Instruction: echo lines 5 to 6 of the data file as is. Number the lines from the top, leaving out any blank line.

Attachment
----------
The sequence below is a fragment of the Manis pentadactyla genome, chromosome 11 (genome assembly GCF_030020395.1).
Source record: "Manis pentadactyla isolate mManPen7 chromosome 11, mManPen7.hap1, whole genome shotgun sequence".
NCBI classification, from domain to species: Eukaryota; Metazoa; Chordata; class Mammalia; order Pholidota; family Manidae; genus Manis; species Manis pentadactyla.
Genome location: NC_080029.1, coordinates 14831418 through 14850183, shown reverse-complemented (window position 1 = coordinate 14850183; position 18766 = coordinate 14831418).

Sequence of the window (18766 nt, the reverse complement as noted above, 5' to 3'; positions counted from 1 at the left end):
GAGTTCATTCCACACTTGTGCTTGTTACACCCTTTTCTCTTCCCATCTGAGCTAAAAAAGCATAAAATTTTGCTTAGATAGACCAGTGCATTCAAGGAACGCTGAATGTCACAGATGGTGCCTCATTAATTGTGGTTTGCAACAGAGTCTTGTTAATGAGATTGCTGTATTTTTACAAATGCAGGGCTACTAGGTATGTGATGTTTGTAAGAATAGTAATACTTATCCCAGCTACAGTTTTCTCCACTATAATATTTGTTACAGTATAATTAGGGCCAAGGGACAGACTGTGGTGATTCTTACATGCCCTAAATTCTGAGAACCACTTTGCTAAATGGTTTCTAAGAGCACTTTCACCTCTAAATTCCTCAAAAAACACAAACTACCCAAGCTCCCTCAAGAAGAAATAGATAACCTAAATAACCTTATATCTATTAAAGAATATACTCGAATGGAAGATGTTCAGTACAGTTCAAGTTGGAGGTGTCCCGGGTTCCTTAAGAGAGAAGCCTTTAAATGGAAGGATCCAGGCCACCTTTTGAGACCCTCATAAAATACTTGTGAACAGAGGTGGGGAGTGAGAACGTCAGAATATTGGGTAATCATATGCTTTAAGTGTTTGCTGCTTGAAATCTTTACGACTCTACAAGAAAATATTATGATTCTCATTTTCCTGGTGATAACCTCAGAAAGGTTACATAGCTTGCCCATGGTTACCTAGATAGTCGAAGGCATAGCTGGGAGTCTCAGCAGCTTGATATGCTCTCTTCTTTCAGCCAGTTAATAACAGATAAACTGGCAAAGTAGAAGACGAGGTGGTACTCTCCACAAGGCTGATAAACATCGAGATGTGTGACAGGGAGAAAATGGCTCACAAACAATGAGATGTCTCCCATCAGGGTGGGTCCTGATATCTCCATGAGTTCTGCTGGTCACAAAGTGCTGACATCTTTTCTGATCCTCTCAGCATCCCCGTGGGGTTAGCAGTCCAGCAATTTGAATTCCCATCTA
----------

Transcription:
Sequence of the window (18766 nt, the reverse complement as noted above, 5' to 3'; positions counted from 1 at the left end):
GAGTTCATTCCACACTTGTGCTTGTTACACCCTTTTCTCTTCCCATCTGAGCTAAAAAAGCATAAAATTTTGCTTAGATAGACCAGTGCATTCAAGGAACGCTGAATGTCACAGATGGTGCCTCATTAATTGTGGTTTGCAACAGAGTCTTGTTAATGAGATTGCTGTATTTTTACAAATGCAGGGCTACTAGGTATGTGATGTTTGTAAGAATAGTAATACTTATCCCAGCTACAGTTTTCTCCACTATAATATTTGTTACAGTATAATTAGGGCCAAGGGACAGACTGTGGTGATTCTTACATGCCCTAAATTCTGAGAACCACTTTGCTAAATGGTTTCTAAGAGCACTTTCACCTCTAAATTCCTCAAAAAACACAAACTACCCAAGCTCCCTCAAGAAGAAATAGATAACCTAAATAACCTTATATCTATTAAAGAATATACTCGAATGGAAGATGTTCAGTACAGTTCAAGTTGGAGGTGTCCCGGGTTCCTTAAGAGAGAAGCCTTTAAATGGAAGGATCCAGGCCACCTTTTGAGACCCTCATAAAATACTTGTGAACAGAGGTGGGGAGTGAGAACGTCAGAATATTGGGTAATCATATGCTTTAAGTGTTTGCTGCTTGAAATCTTTACGACTCTACAAGAAAATATTATGATTCTCATTTTCCTGGTGATAACCTCAGAAAGGTTACATAGCTTGCCCATGGTTACCTAGATAGTCGAAGGCATAGCTGGGAGTCTCAGCAGCTTGATATGCTCTCTTCTTTCAGCCAGTTAATAACAGATAAACTGGCAAAGTAGAAGACGAGGTGGTACTCTCCACAAGGCTGATAAACATCGAGATGTGTGACAGGGAGAAAATGGCTCACAAACAATGAGATGTCTCCCATCAGGGTGGGTCCTGATATCTCCATGAGTTCTGCTGGTCACAAAGTGCTGACATCTTTTCTGATCCTCTCAGCATCCCCGTGGGGTTAGCAGTCCAGCAATTTGAATTCCCATCTA